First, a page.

Faced with such a long absence from my precious game, I willingly, if not desperately, offered to take care of the family’s cat. Although they had planned on putting him in a kennel, they loved the idea that they could save money and be assured that the cat would receive some attention while they were gone. The cat would have gotten attention only if they had taken the Sega Genesis with them. When I was in the house, the cat was merely an afterthought. I filled two or three bowls with Friskies, filled a large water bowl, and let the cat fend for himself.
I slept at the neighbor’s house on the floor in front of the television. I stayed up until four or five in the morning playing the game, went to sleep for a few hours, and then got up only to play until I could no longer keep my eyes open. I could have taken the game system to my house, but that would have meant dealing with my mother, who would never have put up with the incessant gaming.
Playing the game at the neighbors’ house gave me a secret lair of video game serenity, the perfect flop house with creature comforts about which all addicts dream. I would be uninterrupted and left to pursue video game bliss. I remember waking up one morning and thinking of the Roman masses cheering, “Hail Caesar!” I thought that I would have made a great Roman emperor, and the game gave me a chance to test my skills.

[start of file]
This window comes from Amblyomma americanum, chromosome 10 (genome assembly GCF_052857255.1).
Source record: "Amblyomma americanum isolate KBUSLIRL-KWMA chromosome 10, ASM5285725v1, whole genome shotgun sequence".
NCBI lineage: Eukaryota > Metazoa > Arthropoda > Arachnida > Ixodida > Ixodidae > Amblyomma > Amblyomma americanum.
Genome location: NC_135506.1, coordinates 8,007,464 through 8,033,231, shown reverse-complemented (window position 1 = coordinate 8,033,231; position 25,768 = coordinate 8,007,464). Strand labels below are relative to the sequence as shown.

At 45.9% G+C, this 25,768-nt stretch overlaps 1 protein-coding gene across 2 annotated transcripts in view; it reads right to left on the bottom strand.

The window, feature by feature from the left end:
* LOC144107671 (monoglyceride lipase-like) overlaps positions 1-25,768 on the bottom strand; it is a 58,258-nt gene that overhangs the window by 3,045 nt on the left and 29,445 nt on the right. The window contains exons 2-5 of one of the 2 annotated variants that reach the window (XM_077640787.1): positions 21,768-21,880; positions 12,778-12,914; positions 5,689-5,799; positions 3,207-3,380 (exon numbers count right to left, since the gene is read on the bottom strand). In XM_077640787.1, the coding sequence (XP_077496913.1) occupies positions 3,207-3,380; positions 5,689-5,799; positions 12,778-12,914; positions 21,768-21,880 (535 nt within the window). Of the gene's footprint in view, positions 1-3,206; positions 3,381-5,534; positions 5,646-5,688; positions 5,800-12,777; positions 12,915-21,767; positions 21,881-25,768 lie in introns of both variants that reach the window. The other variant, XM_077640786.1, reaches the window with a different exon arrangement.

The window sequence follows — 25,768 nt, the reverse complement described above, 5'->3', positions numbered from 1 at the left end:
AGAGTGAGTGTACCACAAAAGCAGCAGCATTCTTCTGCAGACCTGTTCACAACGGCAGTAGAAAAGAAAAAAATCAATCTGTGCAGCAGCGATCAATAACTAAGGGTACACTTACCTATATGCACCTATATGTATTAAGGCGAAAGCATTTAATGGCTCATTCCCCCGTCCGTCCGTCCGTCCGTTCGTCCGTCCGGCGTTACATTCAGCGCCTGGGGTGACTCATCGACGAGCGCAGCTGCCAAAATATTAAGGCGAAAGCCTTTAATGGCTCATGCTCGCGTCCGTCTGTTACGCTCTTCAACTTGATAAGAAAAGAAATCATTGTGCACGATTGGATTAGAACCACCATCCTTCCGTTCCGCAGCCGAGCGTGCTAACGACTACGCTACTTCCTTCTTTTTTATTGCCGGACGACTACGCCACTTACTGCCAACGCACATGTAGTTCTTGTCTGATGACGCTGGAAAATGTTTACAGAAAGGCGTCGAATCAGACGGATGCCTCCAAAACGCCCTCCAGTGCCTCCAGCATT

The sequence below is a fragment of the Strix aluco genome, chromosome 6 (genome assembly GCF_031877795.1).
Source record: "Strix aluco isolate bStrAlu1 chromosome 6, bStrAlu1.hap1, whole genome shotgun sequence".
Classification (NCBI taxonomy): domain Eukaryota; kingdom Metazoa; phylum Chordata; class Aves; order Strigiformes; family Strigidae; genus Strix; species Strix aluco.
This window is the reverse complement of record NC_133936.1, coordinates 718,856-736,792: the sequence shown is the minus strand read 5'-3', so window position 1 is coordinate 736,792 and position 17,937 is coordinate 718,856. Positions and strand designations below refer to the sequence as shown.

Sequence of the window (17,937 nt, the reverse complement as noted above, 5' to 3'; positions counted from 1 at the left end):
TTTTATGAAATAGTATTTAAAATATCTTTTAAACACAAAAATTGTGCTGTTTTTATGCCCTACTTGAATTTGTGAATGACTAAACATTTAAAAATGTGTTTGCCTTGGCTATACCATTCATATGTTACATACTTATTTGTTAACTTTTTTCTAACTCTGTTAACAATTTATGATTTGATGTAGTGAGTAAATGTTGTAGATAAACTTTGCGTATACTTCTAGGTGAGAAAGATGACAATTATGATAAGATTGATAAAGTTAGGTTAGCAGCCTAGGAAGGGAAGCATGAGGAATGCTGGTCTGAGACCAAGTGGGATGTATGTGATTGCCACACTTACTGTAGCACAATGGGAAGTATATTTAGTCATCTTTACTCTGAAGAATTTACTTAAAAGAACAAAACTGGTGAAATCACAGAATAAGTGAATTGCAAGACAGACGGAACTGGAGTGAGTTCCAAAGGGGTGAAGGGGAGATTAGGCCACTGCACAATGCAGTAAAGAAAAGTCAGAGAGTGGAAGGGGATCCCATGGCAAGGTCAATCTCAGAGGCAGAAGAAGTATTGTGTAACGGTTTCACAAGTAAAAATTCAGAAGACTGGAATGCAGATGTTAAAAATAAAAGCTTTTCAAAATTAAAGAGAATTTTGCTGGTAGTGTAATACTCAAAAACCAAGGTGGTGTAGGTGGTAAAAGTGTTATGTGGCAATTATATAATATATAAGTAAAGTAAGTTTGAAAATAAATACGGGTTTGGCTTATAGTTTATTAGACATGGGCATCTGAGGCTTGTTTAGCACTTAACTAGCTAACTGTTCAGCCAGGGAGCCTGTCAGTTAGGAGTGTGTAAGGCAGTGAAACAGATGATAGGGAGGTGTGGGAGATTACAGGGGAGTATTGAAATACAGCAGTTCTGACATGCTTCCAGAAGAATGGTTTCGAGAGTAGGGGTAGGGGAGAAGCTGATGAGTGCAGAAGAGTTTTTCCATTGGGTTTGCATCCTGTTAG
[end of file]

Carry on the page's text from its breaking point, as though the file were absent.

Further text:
What Happens If You Beat the Game?
The great thing about Centurion: Defender of Rome was that it had multiple levels of difficulty. After I became Caesar on one level, I would simply up the ante and play the next highest level. It took me the whole two weeks that my neighbors were on vacation to defeat all the levels.
Eventually I mastered the highest level, emperor. After my accomplishment, I was elated and deeply satisfied for about a day. These pleasant feelings gave way to depression because my fix was gone, but I still craved it. I later learned that it was the leveling up that held the thrill with this type of game. I had won every chariot race, subdued every province, and defeated the strongest of the barbarian hordes. No challenges were left. My daily thrill-of victory fix was thus eliminated.
I tried playing the game again, handicapping myself in various ways to make it more challenging, but it wasn’t the same. The allure was gone. The reward had been in being able to go to the next level, and there were no new levels left to conquer.
Now my motivation in general lagged, and instead of doing the errands and preparation I needed to get ready to go back to school, I moped around the house and watched television in a sort of stupor. The kids I had babysat kept calling, wondering why I hadn’t been coming over. I didn’t know what to tell them, so I just said I wasn’t feeling well.
A few weeks later I returned to college, and the busyness of the semester brought me out of my post-video game doldrums. I had the good sense that year to avoid games, and as a result I performed well in school. I was not bitten again by the video game bug for quite a while. But technology continued to advance and these new tantalizing possibilities would one day drag me deeper into addiction than I could have ever imagined.
Kevin Roberts is a recovering video game addict who offers help through support groups to assist others struggling with cyber addiction to get their lives back on track. He is a nationally recognized expert on video gaming addiction and a regular conference speaker. Cyber Junkie is his first book.